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On Gardening

I was getting ready to type a long comment about gardening on another thread with @GaleHawkins, but thought, it's such an important topic, it really deserves a thread of its own.

Just to give a little background, I have been a gardener since the bug bit me in high school. It wasn't until I had kids that I started to see my weight creep up, but in the summer when I was doing intensive gardening, I would lose 20 lbs or so through no additional effort (exercise, calorie counting), especially in the years that I was putting in a new garden or expanding a current garden (I have my home garden, formerly had a lake garden where my uncle is now building a house, and am intensely involved with a community garden). To give my most recent example, last winter my weight had reached 185 or so (not that I weighted myself very frequently, as it was so discouraging) but by the time I got completely fed up in late July and resolved to lose all the weight, I had already fallen to 168, and I would attribute most of that to hours spent in the garden.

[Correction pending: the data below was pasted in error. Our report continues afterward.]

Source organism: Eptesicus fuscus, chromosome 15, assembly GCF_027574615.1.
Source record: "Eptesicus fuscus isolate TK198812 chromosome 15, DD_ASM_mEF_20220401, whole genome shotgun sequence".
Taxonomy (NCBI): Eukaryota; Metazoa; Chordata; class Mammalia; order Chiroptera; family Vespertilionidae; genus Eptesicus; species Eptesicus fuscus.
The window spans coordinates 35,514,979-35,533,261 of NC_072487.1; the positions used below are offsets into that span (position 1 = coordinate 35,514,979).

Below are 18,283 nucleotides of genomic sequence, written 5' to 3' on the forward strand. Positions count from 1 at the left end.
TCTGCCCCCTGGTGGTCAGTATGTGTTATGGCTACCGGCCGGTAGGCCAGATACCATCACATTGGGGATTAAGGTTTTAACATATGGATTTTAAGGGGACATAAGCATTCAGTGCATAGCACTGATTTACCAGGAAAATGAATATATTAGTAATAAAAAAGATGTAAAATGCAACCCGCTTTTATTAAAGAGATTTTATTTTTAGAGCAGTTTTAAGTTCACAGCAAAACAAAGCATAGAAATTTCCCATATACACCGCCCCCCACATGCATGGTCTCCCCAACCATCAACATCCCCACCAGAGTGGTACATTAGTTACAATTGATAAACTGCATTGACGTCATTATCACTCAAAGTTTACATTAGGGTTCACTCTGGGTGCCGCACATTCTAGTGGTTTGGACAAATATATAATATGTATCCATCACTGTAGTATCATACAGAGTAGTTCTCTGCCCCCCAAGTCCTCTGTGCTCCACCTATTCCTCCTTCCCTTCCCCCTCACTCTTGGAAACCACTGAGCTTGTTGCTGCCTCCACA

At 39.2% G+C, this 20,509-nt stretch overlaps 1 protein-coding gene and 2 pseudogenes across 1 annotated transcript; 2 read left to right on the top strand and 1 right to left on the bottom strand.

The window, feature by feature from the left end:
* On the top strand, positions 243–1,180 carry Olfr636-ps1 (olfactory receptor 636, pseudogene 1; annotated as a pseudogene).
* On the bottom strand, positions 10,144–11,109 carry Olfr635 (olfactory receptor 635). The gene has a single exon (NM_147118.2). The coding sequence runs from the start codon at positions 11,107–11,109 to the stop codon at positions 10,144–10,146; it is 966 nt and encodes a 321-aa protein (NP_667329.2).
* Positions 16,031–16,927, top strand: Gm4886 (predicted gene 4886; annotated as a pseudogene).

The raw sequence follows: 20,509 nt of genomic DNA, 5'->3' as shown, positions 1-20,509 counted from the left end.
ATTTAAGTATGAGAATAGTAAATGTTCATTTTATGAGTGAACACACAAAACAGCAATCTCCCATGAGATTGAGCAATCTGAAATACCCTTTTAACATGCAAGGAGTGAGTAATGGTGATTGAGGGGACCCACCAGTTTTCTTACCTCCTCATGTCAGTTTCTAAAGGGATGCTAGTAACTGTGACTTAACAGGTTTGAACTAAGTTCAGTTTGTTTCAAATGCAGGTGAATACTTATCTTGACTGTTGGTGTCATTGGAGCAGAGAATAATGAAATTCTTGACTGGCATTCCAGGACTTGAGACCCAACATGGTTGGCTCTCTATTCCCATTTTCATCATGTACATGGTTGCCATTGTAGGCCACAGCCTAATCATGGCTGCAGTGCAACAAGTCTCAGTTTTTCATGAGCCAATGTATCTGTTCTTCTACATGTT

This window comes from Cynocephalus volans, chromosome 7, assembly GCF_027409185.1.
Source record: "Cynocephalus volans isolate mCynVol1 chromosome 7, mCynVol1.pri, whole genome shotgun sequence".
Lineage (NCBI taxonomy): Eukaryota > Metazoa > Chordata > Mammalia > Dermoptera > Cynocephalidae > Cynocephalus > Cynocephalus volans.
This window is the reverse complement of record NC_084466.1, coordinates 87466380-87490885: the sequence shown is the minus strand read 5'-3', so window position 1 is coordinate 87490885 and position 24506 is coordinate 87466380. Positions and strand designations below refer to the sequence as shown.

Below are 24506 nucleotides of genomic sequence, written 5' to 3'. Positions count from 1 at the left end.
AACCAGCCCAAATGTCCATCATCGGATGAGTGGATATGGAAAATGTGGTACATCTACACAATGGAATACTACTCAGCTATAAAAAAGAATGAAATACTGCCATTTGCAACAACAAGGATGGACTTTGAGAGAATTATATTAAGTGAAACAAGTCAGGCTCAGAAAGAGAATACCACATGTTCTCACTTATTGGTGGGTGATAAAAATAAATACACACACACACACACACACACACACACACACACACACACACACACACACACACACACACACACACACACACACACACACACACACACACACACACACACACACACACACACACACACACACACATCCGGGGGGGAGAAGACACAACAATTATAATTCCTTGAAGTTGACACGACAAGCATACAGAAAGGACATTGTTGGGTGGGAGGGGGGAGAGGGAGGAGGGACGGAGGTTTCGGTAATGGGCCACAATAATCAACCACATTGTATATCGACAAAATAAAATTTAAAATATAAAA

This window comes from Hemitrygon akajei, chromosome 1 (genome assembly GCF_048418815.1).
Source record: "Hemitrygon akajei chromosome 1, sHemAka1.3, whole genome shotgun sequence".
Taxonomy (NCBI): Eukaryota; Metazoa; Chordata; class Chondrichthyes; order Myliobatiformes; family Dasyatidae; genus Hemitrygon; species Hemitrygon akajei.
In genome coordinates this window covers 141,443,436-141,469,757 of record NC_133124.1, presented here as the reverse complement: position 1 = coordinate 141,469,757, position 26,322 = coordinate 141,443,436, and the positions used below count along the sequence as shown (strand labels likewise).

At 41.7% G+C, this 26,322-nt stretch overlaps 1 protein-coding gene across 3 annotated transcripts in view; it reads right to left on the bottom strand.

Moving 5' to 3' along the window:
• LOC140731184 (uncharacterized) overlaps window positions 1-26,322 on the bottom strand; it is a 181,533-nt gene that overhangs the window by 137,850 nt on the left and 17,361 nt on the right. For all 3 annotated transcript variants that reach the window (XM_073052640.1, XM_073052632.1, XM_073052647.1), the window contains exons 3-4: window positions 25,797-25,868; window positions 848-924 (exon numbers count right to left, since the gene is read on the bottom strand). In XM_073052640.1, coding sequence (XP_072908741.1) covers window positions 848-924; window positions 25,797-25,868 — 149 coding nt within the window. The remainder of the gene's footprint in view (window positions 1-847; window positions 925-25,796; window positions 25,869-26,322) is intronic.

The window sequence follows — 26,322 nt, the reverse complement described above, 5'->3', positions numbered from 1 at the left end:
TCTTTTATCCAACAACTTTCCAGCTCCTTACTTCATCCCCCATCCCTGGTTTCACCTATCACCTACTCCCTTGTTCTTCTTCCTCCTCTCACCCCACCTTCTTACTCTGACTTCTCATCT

Here are the calorie burns that Harvard Medical School gives for various gardening activities (counts are for a half hour at the following weights: 125 lbs/155 lbs/185 lbs)

Planting: 120/149/178
Raking: 120/149/178
General gardening: 135/167/200
Weeding: 139/172/205
Digging/spading dirt: 150/186/222

Here is the full report with many different activities listed: http://www.health.harvard.edu/diet-and-weight-loss/calories-burned-in-30-minutes-of-leisure-and-routine-activities